In Print: Exploring the Hazy Landscapes of Tycho's Vivid Electronica
From SF Weekly's latest print music section:
Tycho: Scott Hansen may not actually have synesthesia -- the condition where one's sensory perceptions are connected, so that they see music or hear colors -- but you'd be forgiven for assuming he does. Making music as Tycho, and designing visually as ISO50, Hansen possesses an uncanny ability to evoke sensations outside of his work's medium.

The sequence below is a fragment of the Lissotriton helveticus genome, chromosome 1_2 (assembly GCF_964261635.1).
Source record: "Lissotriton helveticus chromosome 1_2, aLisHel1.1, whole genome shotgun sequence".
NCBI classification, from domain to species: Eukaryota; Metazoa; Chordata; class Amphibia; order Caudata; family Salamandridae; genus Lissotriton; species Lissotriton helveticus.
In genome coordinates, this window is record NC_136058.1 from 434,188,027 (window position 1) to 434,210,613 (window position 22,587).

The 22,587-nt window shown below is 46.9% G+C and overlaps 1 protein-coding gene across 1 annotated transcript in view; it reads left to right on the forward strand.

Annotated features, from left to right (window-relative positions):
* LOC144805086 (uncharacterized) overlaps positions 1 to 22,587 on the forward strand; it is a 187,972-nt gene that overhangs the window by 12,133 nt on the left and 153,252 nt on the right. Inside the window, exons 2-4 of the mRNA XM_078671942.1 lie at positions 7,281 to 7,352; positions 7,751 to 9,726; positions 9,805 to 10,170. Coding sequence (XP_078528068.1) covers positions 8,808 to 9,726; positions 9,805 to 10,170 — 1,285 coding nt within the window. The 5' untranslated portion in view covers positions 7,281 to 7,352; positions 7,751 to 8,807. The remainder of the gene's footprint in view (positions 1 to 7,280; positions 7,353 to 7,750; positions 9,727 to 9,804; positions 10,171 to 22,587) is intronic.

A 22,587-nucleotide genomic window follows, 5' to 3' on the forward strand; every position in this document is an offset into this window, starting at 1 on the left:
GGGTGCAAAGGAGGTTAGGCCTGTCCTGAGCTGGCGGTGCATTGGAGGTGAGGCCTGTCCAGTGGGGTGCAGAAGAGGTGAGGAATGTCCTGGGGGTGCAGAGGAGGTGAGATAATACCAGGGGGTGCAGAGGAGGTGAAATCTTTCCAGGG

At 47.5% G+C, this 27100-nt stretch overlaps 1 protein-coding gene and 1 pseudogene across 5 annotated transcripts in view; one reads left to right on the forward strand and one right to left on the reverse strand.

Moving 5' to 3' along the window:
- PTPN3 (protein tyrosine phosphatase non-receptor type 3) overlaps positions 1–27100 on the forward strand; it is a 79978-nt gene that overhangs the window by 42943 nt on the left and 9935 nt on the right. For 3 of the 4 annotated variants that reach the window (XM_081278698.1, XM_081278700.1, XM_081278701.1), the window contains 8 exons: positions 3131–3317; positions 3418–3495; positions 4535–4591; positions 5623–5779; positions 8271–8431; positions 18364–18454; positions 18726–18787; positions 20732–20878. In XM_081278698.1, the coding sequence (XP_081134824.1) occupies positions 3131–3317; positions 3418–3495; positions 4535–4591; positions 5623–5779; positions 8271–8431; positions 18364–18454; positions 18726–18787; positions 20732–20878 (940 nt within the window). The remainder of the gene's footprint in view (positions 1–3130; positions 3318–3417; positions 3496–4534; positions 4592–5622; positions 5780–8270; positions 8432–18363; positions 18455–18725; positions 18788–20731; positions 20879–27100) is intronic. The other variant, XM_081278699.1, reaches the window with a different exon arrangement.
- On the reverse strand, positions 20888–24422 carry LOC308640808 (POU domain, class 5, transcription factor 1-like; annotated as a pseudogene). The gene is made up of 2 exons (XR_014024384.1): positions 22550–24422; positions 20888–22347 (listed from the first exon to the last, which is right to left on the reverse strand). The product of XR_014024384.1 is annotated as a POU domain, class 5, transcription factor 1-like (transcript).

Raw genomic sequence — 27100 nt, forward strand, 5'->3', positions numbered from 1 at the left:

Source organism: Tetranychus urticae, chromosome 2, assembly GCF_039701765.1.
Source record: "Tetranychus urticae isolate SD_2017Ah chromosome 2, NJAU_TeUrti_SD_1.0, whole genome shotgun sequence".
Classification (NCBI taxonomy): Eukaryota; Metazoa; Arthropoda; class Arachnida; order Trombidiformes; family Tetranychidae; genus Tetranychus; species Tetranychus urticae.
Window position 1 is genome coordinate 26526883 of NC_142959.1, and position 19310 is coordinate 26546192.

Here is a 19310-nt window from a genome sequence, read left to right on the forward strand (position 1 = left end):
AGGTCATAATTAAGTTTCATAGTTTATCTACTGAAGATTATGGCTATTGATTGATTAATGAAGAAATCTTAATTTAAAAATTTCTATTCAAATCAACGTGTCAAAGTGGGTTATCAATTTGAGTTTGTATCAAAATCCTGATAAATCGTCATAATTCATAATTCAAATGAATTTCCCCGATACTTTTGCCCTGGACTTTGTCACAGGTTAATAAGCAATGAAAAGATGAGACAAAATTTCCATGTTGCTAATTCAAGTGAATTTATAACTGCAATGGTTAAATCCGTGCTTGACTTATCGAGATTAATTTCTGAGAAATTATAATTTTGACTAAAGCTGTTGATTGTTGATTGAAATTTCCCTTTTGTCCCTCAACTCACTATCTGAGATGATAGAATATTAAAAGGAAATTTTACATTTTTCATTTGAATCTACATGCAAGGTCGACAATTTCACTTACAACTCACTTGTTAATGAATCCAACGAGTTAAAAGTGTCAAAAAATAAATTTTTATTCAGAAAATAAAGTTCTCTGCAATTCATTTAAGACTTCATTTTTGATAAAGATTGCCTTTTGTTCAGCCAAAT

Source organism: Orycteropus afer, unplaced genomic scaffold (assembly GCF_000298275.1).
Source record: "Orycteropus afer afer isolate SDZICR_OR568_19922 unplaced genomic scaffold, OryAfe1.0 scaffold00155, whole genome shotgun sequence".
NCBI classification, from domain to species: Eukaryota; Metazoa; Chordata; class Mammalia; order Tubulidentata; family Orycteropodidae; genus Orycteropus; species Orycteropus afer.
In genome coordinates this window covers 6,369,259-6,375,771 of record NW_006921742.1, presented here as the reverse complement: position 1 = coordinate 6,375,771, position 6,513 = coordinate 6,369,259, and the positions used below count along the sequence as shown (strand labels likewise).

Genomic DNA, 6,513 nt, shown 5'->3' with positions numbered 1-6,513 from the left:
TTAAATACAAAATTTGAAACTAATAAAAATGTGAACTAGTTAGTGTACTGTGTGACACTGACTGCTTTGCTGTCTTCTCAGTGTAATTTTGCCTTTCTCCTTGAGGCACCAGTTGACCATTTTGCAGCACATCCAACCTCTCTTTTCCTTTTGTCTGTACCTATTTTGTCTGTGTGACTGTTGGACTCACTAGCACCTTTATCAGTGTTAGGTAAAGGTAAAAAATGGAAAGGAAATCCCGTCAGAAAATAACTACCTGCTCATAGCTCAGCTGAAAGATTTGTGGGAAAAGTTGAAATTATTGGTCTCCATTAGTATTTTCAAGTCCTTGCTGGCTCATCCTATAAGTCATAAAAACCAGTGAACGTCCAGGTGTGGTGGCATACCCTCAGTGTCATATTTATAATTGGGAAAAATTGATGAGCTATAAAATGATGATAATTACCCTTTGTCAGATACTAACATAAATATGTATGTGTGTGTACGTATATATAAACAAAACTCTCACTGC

His music is immensely visual: Dive, Tycho's latest release (and Hansen's first since his 2004 debut, Sunrise Projector, was repackaged and re-released as Past Is Prologue in 2006), features 10 songs that construct an immersive environment -- a warm bath of swirling melodies, digital delay, and propulsive, almost motorik rhythms. The album draws you into its own landscape, starting with the first track, "A Walk": Slow and ponderous tones float idly over a beat-less surface, creating a hazy atmosphere reminiscent of a coastal rain forest. These notes are gradually met by a laid-back rhythm that expands to include an ambling bassline and ethereal slivers of feminine voice. Halfway through, the song breaks, and we're transported at 80 miles per hour along a coastline at ground level. Moving rapidly, the musical images fade into a blur, as though Hansen is driving a Greyhound bus through a tone poem. And actually, that's what all of Dive feels like -- one continuous visual journey viewed out of a passenger window. Tracks like "Adrift" and "Dive" create entire highway networks from washed-out synthesizer pads, reverb-soaked guitars, and wandering monophonic motifs... [Continue reading]
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